Preliminary results from the necropsy of Knut the polar bear suggest the four year old bear suffered from epilepsy. In a statement released to PEOPLE, pathologists determined that Knut's brain showed "considerable mutations," while the rest of his organs appeared to be normal.
Zoo director Bernhard Blaszkiewitz speculated that "The examination results, together with Knut's final movements look a lot like an epileptic seizure." Shortly before he died, Knut walked in circles, his left hind leg jittering and dragging. Then he stopped and convulsed before falling into the water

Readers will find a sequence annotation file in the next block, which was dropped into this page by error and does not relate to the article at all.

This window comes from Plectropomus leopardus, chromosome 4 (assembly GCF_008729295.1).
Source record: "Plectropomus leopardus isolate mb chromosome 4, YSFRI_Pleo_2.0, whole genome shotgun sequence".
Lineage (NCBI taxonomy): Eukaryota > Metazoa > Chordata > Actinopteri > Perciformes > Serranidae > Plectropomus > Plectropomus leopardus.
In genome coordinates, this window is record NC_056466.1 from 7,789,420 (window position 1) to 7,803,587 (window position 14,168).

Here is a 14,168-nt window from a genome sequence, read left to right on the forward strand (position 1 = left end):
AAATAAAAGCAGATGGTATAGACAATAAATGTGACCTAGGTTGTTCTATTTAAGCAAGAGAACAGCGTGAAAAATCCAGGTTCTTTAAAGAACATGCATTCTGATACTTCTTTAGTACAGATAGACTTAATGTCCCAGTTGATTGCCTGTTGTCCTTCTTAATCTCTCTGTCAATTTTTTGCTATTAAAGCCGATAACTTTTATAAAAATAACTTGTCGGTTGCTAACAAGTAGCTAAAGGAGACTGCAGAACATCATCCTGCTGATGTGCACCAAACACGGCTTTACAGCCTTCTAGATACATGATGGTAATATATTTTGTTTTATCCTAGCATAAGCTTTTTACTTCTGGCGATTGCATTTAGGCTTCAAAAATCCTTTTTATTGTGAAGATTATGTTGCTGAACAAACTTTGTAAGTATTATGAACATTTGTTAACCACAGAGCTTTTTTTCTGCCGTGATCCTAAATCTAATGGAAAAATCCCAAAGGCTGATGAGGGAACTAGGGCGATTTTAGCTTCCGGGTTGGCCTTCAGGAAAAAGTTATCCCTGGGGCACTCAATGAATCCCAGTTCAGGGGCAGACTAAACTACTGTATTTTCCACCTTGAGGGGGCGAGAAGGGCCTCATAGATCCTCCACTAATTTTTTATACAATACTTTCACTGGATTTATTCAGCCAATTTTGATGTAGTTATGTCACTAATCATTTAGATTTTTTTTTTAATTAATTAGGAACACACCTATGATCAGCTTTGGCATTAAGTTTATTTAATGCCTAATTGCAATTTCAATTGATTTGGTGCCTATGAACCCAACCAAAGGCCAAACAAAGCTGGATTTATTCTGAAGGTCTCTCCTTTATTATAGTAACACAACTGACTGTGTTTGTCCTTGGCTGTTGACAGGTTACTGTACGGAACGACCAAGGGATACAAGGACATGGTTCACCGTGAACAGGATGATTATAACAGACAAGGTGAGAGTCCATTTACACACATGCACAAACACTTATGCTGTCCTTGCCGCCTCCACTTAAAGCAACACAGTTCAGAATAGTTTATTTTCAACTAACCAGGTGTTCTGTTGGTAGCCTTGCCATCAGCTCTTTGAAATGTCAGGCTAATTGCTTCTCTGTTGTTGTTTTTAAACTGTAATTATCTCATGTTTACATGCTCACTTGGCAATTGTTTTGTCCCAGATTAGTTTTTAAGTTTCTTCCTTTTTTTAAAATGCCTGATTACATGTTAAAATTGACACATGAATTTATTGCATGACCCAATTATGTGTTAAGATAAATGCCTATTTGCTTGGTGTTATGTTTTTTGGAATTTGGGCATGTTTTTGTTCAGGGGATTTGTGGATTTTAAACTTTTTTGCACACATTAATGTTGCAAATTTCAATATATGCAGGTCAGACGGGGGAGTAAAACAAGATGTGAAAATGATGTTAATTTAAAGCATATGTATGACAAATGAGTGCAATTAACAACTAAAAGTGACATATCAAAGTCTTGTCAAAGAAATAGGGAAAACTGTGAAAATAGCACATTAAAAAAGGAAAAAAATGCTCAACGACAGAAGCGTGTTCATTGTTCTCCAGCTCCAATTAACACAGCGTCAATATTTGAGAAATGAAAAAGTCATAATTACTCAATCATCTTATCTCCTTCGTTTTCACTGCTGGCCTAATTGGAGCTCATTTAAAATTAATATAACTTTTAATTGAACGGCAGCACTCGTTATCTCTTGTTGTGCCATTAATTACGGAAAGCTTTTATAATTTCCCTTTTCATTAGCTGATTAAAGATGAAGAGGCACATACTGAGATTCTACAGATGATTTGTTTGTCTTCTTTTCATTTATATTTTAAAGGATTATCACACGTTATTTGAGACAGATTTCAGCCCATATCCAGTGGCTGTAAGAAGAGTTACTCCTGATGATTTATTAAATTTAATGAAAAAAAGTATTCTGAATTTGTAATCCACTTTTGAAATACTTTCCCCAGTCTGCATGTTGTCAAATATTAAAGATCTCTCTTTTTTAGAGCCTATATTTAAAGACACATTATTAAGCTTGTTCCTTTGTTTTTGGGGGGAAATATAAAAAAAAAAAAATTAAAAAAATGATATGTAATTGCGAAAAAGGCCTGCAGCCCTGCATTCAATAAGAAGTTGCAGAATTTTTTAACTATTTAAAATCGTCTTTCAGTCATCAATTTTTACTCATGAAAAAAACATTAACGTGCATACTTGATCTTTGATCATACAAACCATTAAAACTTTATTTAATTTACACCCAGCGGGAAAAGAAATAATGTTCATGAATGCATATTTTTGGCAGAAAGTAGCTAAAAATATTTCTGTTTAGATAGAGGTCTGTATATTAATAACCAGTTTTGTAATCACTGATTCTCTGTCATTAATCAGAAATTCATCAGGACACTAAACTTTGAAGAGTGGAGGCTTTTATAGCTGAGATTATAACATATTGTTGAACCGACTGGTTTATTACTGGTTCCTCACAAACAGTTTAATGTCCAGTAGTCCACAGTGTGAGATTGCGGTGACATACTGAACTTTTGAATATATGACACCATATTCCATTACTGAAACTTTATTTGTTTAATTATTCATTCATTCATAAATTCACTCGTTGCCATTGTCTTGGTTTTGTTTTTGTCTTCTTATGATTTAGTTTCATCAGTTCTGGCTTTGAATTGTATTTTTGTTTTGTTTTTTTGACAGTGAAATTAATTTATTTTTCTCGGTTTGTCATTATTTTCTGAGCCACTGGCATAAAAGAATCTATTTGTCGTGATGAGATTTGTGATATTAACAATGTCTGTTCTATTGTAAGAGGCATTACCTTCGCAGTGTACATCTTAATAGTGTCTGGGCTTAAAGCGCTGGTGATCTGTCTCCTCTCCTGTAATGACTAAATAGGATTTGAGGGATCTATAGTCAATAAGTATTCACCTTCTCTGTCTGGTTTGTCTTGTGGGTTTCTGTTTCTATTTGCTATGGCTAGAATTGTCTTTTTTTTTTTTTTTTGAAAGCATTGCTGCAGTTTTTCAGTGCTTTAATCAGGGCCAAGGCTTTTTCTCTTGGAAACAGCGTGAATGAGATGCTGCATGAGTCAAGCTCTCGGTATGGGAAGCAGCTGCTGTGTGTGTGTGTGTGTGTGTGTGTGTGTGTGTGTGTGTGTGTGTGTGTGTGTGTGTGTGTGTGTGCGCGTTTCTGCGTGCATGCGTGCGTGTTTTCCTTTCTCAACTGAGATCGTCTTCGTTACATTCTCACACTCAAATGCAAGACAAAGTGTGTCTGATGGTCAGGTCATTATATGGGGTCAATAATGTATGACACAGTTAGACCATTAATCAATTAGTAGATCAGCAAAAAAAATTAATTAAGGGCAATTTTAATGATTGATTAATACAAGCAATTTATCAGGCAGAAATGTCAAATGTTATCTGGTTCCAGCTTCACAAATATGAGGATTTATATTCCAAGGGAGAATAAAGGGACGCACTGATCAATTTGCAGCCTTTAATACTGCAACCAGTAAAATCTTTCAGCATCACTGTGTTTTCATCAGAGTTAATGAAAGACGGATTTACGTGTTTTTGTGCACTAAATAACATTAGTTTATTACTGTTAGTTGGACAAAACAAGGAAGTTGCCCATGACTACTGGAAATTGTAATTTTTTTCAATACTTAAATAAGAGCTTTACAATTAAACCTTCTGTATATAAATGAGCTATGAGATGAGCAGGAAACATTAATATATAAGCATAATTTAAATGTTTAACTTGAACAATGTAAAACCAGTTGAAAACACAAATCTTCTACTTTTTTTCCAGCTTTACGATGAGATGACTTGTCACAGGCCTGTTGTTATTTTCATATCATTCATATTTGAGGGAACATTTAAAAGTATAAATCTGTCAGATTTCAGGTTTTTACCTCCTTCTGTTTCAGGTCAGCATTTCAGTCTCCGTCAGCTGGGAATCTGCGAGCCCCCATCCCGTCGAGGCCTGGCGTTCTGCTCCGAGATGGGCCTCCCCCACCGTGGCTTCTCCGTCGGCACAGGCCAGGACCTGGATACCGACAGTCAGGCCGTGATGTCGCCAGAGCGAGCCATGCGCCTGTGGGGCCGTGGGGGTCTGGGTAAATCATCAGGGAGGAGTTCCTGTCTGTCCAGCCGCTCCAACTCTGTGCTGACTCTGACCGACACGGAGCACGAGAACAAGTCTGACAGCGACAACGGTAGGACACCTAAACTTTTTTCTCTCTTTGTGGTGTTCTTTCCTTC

in his compound.
Epilepsy is similar in animals and humans and can be the result of complications in pregnancy or birth. In Knut's case, his mother rejected him at birth and he lay in the birthing cave for several hours before he could be rescued by bear keeper Thomas Dorflein.
In addition, epilepsy appears to run in Knut's family. His father, Lars, exhibited symptoms of epilepsy last year.
While the Berlin Zoo continues testing - bacteriology and histeriology
- Knut's fur has already been removed for taxidermy. Berlin's Museum of Natural History will reportedly have Knut stuffed for a permanent exhibit that includes other zoo animals that Berliners were especially fond of, including Kiri the elephant.Click here to see our gallery celebrating Knut's short life.